One thing that virtual reality has always needed, and sadly lacked, is, you know, reality
It's not surprising when you think about it. Not only do VR systems have to project a convincing image in front of you, but they have to generate the model the image is based on as well.
That's a lot to ask of any system, and, when you look at the early attempts that were lamentably lacking in any sort of detail, it makes you wonder why people didn't give up there and then. Well, actually, most of them did.
Remember the Dire Straits video for "I want my MTV"? Until fairly recently, virtual reality hasn't looked qualitatively much better than that.
And even the systems that did look pretty good had a lag that was more appropriately measured with a calendar than a stopwatch. Latency of this sort is the very last thing that you want with a VR system is for it to respond slowly. The key word here is "reality", and, unless you have something badly wrong with your inner ears, the real world doesn't take multiple seconds to move past as you glance from one side of the room to another.
In more recent times, a parallel use case for VR has evolved: Augmented Reality. This is where a virtual world is overlaid onto the an image of the real world. To call it a virtual world is probably a bit of an overstatement because AR is more often simply a case of placing labels and signs correctly in a real 3D vista. But, it still doesn't work well when there's a lot (or virtually any) lag.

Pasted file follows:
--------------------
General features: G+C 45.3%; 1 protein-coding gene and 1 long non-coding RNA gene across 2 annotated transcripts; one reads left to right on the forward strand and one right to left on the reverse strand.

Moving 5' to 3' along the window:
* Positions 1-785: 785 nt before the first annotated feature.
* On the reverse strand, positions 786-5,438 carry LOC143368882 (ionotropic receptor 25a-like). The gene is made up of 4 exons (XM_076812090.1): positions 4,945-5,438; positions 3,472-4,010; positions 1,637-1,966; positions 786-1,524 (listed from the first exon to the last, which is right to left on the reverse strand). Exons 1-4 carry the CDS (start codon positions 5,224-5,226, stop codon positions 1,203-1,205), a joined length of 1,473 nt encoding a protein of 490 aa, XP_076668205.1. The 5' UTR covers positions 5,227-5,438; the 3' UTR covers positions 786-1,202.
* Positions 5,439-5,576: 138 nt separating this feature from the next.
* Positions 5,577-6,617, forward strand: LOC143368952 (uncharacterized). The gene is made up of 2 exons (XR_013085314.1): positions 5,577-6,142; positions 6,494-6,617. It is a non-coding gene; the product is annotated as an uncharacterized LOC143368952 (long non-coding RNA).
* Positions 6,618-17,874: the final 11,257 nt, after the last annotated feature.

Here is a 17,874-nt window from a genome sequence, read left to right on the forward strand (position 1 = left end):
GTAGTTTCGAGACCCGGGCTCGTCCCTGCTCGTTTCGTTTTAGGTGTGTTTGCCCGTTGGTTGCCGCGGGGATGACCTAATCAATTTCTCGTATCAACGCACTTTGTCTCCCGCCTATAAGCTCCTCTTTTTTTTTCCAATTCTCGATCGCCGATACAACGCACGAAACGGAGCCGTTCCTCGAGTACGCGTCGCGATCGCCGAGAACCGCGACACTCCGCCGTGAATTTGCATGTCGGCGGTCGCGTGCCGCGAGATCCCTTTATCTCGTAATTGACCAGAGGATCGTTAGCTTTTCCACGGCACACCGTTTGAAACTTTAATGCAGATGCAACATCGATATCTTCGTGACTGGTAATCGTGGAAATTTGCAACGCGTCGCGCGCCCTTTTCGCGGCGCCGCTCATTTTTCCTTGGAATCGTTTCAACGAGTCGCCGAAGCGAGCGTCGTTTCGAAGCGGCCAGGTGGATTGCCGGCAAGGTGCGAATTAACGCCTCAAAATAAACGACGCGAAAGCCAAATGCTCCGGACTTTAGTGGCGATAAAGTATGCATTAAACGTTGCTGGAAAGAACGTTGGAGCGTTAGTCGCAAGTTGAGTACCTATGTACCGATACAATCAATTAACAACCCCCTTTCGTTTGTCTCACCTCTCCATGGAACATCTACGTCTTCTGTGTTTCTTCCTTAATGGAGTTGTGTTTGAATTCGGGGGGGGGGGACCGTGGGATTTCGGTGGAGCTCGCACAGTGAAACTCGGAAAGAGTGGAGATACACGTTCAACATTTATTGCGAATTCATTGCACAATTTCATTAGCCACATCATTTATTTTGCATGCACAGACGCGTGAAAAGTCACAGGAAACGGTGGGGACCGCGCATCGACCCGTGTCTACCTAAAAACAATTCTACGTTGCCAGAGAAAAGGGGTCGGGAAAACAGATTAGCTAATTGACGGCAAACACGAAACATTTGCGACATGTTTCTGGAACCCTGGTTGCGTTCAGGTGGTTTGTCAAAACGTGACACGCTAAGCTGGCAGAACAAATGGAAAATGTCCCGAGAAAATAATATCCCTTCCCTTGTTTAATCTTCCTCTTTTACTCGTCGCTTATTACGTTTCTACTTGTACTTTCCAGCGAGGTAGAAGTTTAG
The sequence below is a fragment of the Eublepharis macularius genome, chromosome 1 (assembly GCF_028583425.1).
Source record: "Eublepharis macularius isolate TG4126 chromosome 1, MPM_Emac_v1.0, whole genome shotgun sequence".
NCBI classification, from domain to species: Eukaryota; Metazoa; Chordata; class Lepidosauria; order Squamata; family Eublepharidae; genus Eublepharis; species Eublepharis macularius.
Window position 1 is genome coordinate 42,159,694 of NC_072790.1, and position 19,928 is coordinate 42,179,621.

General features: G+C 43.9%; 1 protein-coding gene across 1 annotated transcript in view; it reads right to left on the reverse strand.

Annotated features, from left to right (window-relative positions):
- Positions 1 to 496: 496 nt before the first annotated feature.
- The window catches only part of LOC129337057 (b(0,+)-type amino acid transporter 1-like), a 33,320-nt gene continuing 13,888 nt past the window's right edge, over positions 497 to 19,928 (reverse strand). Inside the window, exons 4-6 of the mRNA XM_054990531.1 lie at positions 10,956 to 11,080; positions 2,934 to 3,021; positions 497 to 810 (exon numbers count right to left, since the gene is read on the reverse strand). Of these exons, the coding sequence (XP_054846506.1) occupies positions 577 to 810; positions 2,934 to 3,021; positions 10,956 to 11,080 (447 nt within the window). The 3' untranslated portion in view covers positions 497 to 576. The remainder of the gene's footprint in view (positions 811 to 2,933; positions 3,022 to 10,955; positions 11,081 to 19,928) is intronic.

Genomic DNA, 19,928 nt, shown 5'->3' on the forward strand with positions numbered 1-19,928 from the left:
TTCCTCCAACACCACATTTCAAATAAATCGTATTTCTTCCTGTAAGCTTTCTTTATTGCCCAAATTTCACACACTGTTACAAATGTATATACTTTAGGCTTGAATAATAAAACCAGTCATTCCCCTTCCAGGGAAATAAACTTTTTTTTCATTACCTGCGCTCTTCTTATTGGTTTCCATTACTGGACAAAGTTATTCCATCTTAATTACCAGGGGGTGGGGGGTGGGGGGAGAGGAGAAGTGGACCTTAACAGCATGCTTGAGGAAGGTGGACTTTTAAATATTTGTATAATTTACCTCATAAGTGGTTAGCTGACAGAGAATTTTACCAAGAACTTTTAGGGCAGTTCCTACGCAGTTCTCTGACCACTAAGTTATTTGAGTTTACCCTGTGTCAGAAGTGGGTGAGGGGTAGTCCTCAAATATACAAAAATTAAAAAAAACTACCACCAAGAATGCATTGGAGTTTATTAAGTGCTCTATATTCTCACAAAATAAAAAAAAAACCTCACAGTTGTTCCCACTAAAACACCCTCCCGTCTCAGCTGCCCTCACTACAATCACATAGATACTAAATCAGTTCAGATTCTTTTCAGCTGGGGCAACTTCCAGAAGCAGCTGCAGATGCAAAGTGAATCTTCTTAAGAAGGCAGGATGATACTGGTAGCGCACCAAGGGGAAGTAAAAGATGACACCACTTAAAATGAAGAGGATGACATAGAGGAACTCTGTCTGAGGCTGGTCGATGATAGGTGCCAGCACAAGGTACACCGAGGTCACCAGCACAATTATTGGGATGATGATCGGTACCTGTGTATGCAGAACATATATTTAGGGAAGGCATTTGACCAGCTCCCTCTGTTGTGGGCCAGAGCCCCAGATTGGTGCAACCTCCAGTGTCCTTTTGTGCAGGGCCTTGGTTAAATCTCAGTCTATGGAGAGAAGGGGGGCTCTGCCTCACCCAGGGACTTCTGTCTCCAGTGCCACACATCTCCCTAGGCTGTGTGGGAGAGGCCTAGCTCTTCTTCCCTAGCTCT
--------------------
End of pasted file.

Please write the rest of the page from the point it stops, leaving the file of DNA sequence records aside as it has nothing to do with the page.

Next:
This is where the Oculus Rift comes in.
Lack of lag
We've talked about it in detail here. The device is notable for its lack of latency. The excitement that surrounds it is simply because it's the first device that is realistic in its response to the user's movements.
And now, it seems, the very last frontier to utter convincing-ness is about to be crossed because, according to gaming site www.vg247.com, the company's CTO, John Carmack, has said that a 4K headset is "in development".
Exactly what that means is by no means clear: it might just mean that it's on a "to do" list - or it could be that it's in working prototypes now.
Either way, the Oculus Rift is by far the most convincing VR display so far precisely because it overcomes latency.
And we still think that VR might be one of the ways that we'll be enjoying video for entertainment in the not too distant future.